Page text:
Currently patients with diabetes comprise up to 25-30% of the census of adult wards and critical care units in our hospitals. Although evidence suggests that avoidance of hyperglycemia (>180 mg/dL) and hypoglycemia (<70 mg/dL) is beneficial for positive outcomes in the hospitalized patient, much of this evidence remains controversial and at times somewhat contradictory. We have recently formed a consortium for Planning Research in Inpatient Diabetes PRIDE) with the goal of promoting clinical research in the area of management of hyperglycemia and diabetes in the hospital. In this article, we outline eight aspects of inpatient glucose management in which randomized clinical trials are needed. We refer to four as system-based issues and four as patient-based issues. We urge further progress in the science of inpatient diabetes management. We hope this call to action is supported by the American Diabetes Association, The Endocrine Society, the American Association of Clinical Endocrinologists, the American Heart Association, the European Association for the Study of Diabetes, the International Diabetes Federation, and the Society of Hospital Medicine. Appropriate federal research funding in this area will help ensure high-quality investigations, the results of which will advance the field. Future clinical trials will allow practitioners to develop optimal approaches for the management of hyperglycemia in the hospitalized patient and lessen the economic and human burden of poor glycemic control and its associated complications and comorbidities in the inpatient setting.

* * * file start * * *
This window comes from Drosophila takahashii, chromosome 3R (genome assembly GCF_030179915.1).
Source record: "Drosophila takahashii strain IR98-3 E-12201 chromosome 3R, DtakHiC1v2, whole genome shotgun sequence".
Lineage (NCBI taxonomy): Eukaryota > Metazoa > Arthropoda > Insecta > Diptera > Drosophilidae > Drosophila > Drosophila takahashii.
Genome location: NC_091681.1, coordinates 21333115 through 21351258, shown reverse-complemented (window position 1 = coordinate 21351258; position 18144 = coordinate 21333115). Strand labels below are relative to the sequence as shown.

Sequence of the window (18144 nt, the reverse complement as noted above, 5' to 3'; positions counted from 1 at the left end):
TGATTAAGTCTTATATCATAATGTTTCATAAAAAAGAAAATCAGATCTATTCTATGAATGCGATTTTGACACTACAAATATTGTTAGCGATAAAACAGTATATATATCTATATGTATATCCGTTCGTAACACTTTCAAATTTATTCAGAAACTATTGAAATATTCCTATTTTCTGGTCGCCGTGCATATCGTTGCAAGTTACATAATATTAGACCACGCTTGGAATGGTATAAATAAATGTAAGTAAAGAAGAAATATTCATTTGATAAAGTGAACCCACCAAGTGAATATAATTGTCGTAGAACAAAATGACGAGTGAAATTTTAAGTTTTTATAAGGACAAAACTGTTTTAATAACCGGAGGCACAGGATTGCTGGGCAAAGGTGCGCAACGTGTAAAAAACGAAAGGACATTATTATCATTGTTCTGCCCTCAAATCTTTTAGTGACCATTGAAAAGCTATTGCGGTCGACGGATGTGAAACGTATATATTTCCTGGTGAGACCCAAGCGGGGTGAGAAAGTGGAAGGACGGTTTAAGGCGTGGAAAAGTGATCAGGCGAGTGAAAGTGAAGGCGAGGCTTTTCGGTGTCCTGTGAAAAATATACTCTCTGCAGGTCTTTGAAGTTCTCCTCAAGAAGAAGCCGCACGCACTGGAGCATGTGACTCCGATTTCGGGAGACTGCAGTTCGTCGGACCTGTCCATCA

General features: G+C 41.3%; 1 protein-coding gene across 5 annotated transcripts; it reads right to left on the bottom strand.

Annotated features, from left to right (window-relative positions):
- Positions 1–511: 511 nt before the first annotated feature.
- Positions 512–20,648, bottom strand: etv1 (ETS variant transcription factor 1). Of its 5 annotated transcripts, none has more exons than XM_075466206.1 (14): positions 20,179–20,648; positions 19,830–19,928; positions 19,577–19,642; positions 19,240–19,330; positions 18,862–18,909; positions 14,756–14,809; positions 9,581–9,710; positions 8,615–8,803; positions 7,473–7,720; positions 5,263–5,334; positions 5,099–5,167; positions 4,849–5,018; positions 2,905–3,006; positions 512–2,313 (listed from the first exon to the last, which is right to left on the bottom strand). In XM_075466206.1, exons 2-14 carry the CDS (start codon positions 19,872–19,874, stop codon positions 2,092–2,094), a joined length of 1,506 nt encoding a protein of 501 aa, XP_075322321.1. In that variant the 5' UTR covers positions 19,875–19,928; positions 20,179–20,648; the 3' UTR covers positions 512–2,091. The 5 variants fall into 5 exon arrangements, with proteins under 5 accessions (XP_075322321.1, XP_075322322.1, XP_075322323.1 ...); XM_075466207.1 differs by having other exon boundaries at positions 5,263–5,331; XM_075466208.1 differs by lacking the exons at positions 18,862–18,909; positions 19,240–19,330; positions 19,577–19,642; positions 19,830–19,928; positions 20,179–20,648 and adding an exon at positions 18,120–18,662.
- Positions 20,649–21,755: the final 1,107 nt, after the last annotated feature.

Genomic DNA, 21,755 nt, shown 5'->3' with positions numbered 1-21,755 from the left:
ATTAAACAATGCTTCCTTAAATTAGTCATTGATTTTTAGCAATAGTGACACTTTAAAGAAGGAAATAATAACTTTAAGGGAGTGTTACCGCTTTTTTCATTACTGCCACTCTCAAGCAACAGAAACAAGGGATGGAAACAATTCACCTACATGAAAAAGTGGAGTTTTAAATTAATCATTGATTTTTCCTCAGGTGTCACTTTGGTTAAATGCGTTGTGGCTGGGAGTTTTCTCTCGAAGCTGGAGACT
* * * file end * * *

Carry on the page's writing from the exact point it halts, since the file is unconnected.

ASJC Scopus subject areas
- Internal Medicine
- Endocrinology, Diabetes and Metabolism
- Advanced and Specialized Nursing